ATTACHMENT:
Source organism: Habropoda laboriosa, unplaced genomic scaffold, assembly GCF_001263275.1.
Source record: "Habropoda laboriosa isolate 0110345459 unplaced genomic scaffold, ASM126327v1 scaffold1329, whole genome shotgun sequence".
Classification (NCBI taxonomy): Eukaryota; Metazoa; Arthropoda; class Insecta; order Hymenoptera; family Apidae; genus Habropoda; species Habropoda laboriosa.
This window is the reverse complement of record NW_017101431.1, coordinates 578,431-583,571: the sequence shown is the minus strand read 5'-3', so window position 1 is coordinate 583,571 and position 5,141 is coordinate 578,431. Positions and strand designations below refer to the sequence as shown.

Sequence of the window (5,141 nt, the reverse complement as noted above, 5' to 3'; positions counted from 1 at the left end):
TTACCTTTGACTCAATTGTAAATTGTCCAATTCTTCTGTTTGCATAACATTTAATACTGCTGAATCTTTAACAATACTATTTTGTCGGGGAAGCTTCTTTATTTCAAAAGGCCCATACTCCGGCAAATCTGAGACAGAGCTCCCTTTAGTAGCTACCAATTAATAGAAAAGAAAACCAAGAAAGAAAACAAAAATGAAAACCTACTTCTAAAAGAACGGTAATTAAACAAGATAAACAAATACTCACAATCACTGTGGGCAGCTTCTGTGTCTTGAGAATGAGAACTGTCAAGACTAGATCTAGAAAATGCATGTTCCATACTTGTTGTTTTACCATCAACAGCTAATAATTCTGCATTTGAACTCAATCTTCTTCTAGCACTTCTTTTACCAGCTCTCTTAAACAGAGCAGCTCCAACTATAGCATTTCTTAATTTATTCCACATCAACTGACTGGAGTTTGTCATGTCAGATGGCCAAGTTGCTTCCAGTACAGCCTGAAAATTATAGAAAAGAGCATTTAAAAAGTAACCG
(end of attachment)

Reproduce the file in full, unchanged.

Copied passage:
Source organism: Habropoda laboriosa, unplaced genomic scaffold, assembly GCF_001263275.1.
Source record: "Habropoda laboriosa isolate 0110345459 unplaced genomic scaffold, ASM126327v1 scaffold1329, whole genome shotgun sequence".
Classification (NCBI taxonomy): Eukaryota; Metazoa; Arthropoda; class Insecta; order Hymenoptera; family Apidae; genus Habropoda; species Habropoda laboriosa.
This window is the reverse complement of record NW_017101431.1, coordinates 578,431-583,571: the sequence shown is the minus strand read 5'-3', so window position 1 is coordinate 583,571 and position 5,141 is coordinate 578,431. Positions and strand designations below refer to the sequence as shown.

Sequence of the window (5,141 nt, the reverse complement as noted above, 5' to 3'; positions counted from 1 at the left end):
TTACCTTTGACTCAATTGTAAATTGTCCAATTCTTCTGTTTGCATAACATTTAATACTGCTGAATCTTTAACAATACTATTTTGTCGGGGAAGCTTCTTTATTTCAAAAGGCCCATACTCCGGCAAATCTGAGACAGAGCTCCCTTTAGTAGCTACCAATTAATAGAAAAGAAAACCAAGAAAGAAAACAAAAATGAAAACCTACTTCTAAAAGAACGGTAATTAAACAAGATAAACAAATACTCACAATCACTGTGGGCAGCTTCTGTGTCTTGAGAATGAGAACTGTCAAGACTAGATCTAGAAAATGCATGTTCCATACTTGTTGTTTTACCATCAACAGCTAATAATTCTGCATTTGAACTCAATCTTCTTCTAGCACTTCTTTTACCAGCTCTCTTAAACAGAGCAGCTCCAACTATAGCATTTCTTAATTTATTCCACATCAACTGACTGGAGTTTGTCATGTCAGATGGCCAAGTTGCTTCCAGTACAGCCTGAAAATTATAGAAAAGAGCATTTAAAAAGTAACCG